New report highlights the benefits of injection sites

Results from a first-of-a-kind study orchestrated by the BC Centre for Excellence in HIV/AIDS (BC-CfE) has shown that supervised injection facilities help people enter into addiction treatment. The study monitored 903 clients who visited the Insite clinic in Vancouver over a three-year period. The key factor seems to be contact with the onsite councillors at the facility who help people engage with treatment services.

Out of the clients who had used the Injection Facility over the last three years 73% of them also accessed addiction services, which is higher than the overall average amongst injection drug users. Therefore people who use the safe injection facility were more likely to access addiction treatment services and more likely to stop injecting for at least six months.

Dr Julio Montaner who is the Director of the BC-CfE and Chair in AIDS Research at UBC’s Faculty of Medicine stated that “Many people benefit from supervised injection facilities, which have been shown to increase addiction treatment, reduce rates of crime and incidence of HIV, prevent drug overdoses, and now help people who use drugs quit injecting,”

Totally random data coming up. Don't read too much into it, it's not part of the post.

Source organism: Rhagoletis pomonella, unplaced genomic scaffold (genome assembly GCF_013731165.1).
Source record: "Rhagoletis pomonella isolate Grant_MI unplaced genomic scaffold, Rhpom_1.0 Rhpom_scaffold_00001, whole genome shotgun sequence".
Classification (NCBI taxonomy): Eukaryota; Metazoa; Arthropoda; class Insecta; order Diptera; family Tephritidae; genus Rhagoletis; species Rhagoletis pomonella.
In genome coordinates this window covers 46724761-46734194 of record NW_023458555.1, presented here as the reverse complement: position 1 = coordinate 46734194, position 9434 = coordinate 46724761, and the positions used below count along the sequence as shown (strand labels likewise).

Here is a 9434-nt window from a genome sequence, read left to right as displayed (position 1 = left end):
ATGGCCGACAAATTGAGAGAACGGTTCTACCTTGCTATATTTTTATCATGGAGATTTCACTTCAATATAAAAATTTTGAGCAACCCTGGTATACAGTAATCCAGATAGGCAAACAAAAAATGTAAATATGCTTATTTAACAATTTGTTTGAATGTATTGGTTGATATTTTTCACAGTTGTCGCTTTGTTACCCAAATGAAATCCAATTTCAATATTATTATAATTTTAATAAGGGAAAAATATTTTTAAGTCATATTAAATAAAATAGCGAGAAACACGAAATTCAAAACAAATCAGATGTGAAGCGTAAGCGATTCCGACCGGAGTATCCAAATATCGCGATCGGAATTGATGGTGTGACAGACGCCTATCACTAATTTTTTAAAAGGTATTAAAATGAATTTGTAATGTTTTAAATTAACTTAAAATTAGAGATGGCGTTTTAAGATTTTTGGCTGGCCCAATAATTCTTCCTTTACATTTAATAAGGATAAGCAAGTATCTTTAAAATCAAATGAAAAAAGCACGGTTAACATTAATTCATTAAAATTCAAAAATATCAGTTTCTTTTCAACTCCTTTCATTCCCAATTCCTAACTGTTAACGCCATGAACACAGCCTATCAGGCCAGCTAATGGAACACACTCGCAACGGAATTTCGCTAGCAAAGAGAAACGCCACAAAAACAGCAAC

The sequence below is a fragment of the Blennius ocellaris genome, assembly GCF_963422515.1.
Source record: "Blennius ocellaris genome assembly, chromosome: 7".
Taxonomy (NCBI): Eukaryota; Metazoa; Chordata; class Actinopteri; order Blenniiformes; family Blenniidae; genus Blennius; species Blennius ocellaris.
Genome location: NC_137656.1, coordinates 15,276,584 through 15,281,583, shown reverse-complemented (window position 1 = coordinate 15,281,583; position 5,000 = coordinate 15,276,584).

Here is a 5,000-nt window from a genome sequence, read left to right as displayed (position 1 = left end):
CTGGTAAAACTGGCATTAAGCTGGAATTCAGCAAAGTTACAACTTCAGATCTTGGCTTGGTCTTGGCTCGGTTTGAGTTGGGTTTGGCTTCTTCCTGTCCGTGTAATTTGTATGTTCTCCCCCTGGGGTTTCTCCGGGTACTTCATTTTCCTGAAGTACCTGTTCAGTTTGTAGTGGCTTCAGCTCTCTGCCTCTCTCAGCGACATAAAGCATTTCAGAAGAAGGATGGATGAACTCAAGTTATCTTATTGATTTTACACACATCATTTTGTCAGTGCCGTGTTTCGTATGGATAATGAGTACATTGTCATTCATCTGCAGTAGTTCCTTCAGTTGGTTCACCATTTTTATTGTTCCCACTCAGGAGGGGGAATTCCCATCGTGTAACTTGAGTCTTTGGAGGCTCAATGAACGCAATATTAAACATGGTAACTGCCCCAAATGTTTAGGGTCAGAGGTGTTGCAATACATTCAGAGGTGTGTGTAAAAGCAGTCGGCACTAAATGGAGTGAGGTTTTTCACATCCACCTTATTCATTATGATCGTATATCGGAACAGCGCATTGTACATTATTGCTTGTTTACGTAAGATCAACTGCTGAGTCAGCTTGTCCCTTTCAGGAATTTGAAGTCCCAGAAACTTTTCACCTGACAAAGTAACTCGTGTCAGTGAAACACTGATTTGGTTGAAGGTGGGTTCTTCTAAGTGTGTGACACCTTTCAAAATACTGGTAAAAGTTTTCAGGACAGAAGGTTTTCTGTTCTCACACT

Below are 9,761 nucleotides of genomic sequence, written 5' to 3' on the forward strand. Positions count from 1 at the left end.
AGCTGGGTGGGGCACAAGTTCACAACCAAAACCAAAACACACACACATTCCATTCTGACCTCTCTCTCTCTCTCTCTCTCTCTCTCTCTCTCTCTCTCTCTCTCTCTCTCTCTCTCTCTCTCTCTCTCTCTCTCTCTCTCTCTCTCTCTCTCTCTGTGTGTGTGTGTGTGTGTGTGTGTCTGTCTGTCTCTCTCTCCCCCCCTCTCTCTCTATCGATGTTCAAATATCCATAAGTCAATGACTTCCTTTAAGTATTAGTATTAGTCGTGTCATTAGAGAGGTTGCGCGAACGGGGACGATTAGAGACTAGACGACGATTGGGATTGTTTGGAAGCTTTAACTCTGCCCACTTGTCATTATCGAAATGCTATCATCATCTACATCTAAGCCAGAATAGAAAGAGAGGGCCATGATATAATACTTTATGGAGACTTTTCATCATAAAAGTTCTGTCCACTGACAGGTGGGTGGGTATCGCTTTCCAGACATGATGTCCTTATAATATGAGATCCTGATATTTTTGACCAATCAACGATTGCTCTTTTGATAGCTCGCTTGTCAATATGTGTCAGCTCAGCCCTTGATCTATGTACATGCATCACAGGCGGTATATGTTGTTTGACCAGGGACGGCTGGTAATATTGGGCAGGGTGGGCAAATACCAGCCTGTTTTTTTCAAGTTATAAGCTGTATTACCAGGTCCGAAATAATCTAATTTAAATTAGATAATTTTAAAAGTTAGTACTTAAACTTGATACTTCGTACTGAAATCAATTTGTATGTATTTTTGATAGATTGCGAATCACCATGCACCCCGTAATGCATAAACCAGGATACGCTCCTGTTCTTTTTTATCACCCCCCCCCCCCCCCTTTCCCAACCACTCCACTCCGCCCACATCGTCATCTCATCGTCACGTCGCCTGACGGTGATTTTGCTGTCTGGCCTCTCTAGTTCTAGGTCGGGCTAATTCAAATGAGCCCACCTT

The study also highlighted the fact that aboriginal citizens are less likely to engage with addiction services. This is a factor that needs to be addressed as rates of addiction in aboriginal communities can be relatively high but in many ways members of aboriginal communities may be socially excluded.

Drug consumption rooms are a controversial policy to pursue for many governments, as the policy is easy prey for the right-wing media who say that drug consumption rooms encourage use. However there are many supporters especially amongst the health services who believe that they are an effective way in combating crime, the spread of blood-borne viruses and in reducing overdose rates. In France Prime Minister François Fillon recently has refused to consider the idea of opening drug consumption rooms against the advice of his Health Minister, Roselyne Bachelot.

In the UK there have been positive results from pilot studies of heroin prescription and the general secretary of the Royal College of Nursing (RCN), Peter Carter has stated that he is in favour of prescribing heroin on the NHS. Dr Carter also said at the RCN congress in Bournemouth that he is in favour of drug consumption rooms where users would be able to inject drugs under medical supervision. The abstract for this study can be found here: